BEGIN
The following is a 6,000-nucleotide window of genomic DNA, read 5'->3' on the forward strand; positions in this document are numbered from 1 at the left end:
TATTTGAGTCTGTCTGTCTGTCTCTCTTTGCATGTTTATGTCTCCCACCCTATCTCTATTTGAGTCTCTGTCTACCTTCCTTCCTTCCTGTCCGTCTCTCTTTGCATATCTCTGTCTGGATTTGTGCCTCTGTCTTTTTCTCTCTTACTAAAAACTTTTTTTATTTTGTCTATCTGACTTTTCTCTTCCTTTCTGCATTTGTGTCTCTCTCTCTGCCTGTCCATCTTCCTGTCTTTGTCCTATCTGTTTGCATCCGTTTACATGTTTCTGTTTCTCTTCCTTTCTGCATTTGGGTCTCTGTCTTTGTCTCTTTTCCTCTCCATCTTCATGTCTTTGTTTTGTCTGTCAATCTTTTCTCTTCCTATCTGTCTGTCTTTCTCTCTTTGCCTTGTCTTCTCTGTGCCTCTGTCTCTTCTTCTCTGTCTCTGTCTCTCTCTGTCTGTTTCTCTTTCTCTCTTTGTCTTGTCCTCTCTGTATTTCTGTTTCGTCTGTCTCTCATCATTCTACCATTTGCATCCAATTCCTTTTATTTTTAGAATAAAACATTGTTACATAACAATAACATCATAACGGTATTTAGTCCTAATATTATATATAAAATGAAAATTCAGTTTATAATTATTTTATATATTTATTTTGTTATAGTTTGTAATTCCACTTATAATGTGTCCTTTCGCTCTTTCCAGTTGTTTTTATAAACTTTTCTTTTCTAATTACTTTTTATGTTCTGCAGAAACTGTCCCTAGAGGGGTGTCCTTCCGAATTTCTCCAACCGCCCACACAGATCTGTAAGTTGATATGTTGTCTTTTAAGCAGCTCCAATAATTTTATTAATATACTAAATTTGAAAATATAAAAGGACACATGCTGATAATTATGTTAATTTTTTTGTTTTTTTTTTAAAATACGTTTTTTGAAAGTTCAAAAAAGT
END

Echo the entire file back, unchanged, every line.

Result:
The following is a 6,000-nucleotide window of genomic DNA, read 5'->3' on the forward strand; positions in this document are numbered from 1 at the left end:
TATTTGAGTCTGTCTGTCTGTCTCTCTTTGCATGTTTATGTCTCCCACCCTATCTCTATTTGAGTCTCTGTCTACCTTCCTTCCTTCCTGTCCGTCTCTCTTTGCATATCTCTGTCTGGATTTGTGCCTCTGTCTTTTTCTCTCTTACTAAAAACTTTTTTTATTTTGTCTATCTGACTTTTCTCTTCCTTTCTGCATTTGTGTCTCTCTCTCTGCCTGTCCATCTTCCTGTCTTTGTCCTATCTGTTTGCATCCGTTTACATGTTTCTGTTTCTCTTCCTTTCTGCATTTGGGTCTCTGTCTTTGTCTCTTTTCCTCTCCATCTTCATGTCTTTGTTTTGTCTGTCAATCTTTTCTCTTCCTATCTGTCTGTCTTTCTCTCTTTGCCTTGTCTTCTCTGTGCCTCTGTCTCTTCTTCTCTGTCTCTGTCTCTCTCTGTCTGTTTCTCTTTCTCTCTTTGTCTTGTCCTCTCTGTATTTCTGTTTCGTCTGTCTCTCATCATTCTACCATTTGCATCCAATTCCTTTTATTTTTAGAATAAAACATTGTTACATAACAATAACATCATAACGGTATTTAGTCCTAATATTATATATAAAATGAAAATTCAGTTTATAATTATTTTATATATTTATTTTGTTATAGTTTGTAATTCCACTTATAATGTGTCCTTTCGCTCTTTCCAGTTGTTTTTATAAACTTTTCTTTTCTAATTACTTTTTATGTTCTGCAGAAACTGTCCCTAGAGGGGTGTCCTTCCGAATTTCTCCAACCGCCCACACAGATCTGTAAGTTGATATGTTGTCTTTTAAGCAGCTCCAATAATTTTATTAATATACTAAATTTGAAAATATAAAAGGACACATGCTGATAATTATGTTAATTTTTTTGTTTTTTTTTTAAAATACGTTTTTTGAAAGTTCAAAAAAGT